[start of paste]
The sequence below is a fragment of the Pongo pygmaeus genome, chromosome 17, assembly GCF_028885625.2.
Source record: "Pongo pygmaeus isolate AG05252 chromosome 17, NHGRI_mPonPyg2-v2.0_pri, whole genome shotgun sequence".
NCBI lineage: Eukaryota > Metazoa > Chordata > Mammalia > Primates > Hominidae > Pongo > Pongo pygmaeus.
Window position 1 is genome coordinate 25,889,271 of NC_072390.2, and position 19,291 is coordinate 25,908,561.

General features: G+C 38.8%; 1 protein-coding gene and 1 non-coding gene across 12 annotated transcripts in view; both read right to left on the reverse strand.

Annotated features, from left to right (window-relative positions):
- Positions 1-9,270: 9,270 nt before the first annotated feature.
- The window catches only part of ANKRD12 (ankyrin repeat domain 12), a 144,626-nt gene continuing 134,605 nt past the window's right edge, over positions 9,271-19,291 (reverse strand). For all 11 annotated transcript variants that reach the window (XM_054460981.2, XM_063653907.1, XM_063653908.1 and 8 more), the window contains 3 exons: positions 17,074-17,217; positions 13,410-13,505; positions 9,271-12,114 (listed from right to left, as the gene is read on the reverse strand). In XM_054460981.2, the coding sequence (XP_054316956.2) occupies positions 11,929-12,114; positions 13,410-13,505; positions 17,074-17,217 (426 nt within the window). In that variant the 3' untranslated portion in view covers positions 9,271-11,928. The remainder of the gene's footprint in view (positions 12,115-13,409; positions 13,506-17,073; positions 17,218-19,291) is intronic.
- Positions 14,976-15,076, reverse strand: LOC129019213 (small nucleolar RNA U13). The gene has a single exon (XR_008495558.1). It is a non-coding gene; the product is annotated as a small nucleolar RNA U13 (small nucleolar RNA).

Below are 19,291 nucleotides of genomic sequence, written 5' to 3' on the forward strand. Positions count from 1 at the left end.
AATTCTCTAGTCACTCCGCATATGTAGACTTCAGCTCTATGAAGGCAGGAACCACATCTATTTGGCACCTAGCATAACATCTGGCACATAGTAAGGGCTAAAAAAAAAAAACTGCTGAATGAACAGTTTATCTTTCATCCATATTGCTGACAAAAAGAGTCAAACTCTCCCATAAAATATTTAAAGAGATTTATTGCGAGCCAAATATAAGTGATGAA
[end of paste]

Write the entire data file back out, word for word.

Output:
The sequence below is a fragment of the Pongo pygmaeus genome, chromosome 17, assembly GCF_028885625.2.
Source record: "Pongo pygmaeus isolate AG05252 chromosome 17, NHGRI_mPonPyg2-v2.0_pri, whole genome shotgun sequence".
NCBI lineage: Eukaryota > Metazoa > Chordata > Mammalia > Primates > Hominidae > Pongo > Pongo pygmaeus.
Window position 1 is genome coordinate 25,889,271 of NC_072390.2, and position 19,291 is coordinate 25,908,561.

General features: G+C 38.8%; 1 protein-coding gene and 1 non-coding gene across 12 annotated transcripts in view; both read right to left on the reverse strand.

Annotated features, from left to right (window-relative positions):
- Positions 1-9,270: 9,270 nt before the first annotated feature.
- The window catches only part of ANKRD12 (ankyrin repeat domain 12), a 144,626-nt gene continuing 134,605 nt past the window's right edge, over positions 9,271-19,291 (reverse strand). For all 11 annotated transcript variants that reach the window (XM_054460981.2, XM_063653907.1, XM_063653908.1 and 8 more), the window contains 3 exons: positions 17,074-17,217; positions 13,410-13,505; positions 9,271-12,114 (listed from right to left, as the gene is read on the reverse strand). In XM_054460981.2, the coding sequence (XP_054316956.2) occupies positions 11,929-12,114; positions 13,410-13,505; positions 17,074-17,217 (426 nt within the window). In that variant the 3' untranslated portion in view covers positions 9,271-11,928. The remainder of the gene's footprint in view (positions 12,115-13,409; positions 13,506-17,073; positions 17,218-19,291) is intronic.
- Positions 14,976-15,076, reverse strand: LOC129019213 (small nucleolar RNA U13). The gene has a single exon (XR_008495558.1). It is a non-coding gene; the product is annotated as a small nucleolar RNA U13 (small nucleolar RNA).

Below are 19,291 nucleotides of genomic sequence, written 5' to 3' on the forward strand. Positions count from 1 at the left end.
AATTCTCTAGTCACTCCGCATATGTAGACTTCAGCTCTATGAAGGCAGGAACCACATCTATTTGGCACCTAGCATAACATCTGGCACATAGTAAGGGCTAAAAAAAAAAAACTGCTGAATGAACAGTTTATCTTTCATCCATATTGCTGACAAAAAGAGTCAAACTCTCCCATAAAATATTTAAAGAGATTTATTGCGAGCCAAATATAAGTGATGAA